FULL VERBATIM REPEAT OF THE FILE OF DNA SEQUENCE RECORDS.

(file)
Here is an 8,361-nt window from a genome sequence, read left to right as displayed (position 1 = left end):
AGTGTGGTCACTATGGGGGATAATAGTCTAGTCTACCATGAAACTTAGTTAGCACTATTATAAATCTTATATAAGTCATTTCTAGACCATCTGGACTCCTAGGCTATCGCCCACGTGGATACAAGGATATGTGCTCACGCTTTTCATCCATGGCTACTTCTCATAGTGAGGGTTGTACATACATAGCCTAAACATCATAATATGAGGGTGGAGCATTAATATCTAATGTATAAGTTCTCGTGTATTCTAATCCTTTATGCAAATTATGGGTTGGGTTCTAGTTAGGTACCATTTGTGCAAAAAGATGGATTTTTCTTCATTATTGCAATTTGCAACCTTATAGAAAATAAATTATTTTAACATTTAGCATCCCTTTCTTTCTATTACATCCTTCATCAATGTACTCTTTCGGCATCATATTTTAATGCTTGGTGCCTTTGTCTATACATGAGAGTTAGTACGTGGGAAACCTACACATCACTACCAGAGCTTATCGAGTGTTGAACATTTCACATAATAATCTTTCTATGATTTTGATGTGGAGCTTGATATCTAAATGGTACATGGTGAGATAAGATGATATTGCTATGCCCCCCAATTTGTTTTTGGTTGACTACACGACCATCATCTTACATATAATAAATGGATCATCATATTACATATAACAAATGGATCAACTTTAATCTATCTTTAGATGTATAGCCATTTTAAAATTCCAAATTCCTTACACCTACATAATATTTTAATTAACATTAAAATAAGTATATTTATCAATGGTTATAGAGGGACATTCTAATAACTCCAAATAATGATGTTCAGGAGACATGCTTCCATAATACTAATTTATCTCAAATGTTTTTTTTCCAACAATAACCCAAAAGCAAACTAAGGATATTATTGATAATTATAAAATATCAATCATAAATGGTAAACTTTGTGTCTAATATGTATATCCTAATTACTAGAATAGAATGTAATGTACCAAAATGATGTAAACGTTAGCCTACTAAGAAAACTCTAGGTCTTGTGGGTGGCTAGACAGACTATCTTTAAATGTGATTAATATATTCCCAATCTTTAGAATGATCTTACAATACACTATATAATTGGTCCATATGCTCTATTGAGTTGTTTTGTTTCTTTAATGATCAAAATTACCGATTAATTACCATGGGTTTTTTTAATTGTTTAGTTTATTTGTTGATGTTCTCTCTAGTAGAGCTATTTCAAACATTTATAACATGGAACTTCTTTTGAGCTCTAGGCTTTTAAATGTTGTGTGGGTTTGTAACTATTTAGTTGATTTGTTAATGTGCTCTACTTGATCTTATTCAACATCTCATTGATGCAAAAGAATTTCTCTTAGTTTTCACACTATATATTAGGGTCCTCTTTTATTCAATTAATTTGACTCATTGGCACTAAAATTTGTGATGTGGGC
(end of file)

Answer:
Here is an 8,361-nt window from a genome sequence, read left to right as displayed (position 1 = left end):
AGTGTGGTCACTATGGGGGATAATAGTCTAGTCTACCATGAAACTTAGTTAGCACTATTATAAATCTTATATAAGTCATTTCTAGACCATCTGGACTCCTAGGCTATCGCCCACGTGGATACAAGGATATGTGCTCACGCTTTTCATCCATGGCTACTTCTCATAGTGAGGGTTGTACATACATAGCCTAAACATCATAATATGAGGGTGGAGCATTAATATCTAATGTATAAGTTCTCGTGTATTCTAATCCTTTATGCAAATTATGGGTTGGGTTCTAGTTAGGTACCATTTGTGCAAAAAGATGGATTTTTCTTCATTATTGCAATTTGCAACCTTATAGAAAATAAATTATTTTAACATTTAGCATCCCTTTCTTTCTATTACATCCTTCATCAATGTACTCTTTCGGCATCATATTTTAATGCTTGGTGCCTTTGTCTATACATGAGAGTTAGTACGTGGGAAACCTACACATCACTACCAGAGCTTATCGAGTGTTGAACATTTCACATAATAATCTTTCTATGATTTTGATGTGGAGCTTGATATCTAAATGGTACATGGTGAGATAAGATGATATTGCTATGCCCCCCAATTTGTTTTTGGTTGACTACACGACCATCATCTTACATATAATAAATGGATCATCATATTACATATAACAAATGGATCAACTTTAATCTATCTTTAGATGTATAGCCATTTTAAAATTCCAAATTCCTTACACCTACATAATATTTTAATTAACATTAAAATAAGTATATTTATCAATGGTTATAGAGGGACATTCTAATAACTCCAAATAATGATGTTCAGGAGACATGCTTCCATAATACTAATTTATCTCAAATGTTTTTTTTCCAACAATAACCCAAAAGCAAACTAAGGATATTATTGATAATTATAAAATATCAATCATAAATGGTAAACTTTGTGTCTAATATGTATATCCTAATTACTAGAATAGAATGTAATGTACCAAAATGATGTAAACGTTAGCCTACTAAGAAAACTCTAGGTCTTGTGGGTGGCTAGACAGACTATCTTTAAATGTGATTAATATATTCCCAATCTTTAGAATGATCTTACAATACACTATATAATTGGTCCATATGCTCTATTGAGTTGTTTTGTTTCTTTAATGATCAAAATTACCGATTAATTACCATGGGTTTTTTTAATTGTTTAGTTTATTTGTTGATGTTCTCTCTAGTAGAGCTATTTCAAACATTTATAACATGGAACTTCTTTTGAGCTCTAGGCTTTTAAATGTTGTGTGGGTTTGTAACTATTTAGTTGATTTGTTAATGTGCTCTACTTGATCTTATTCAACATCTCATTGATGCAAAAGAATTTCTCTTAGTTTTCACACTATATATTAGGGTCCTCTTTTATTCAATTAATTTGACTCATTGGCACTAAAATTTGTGATGTGGGC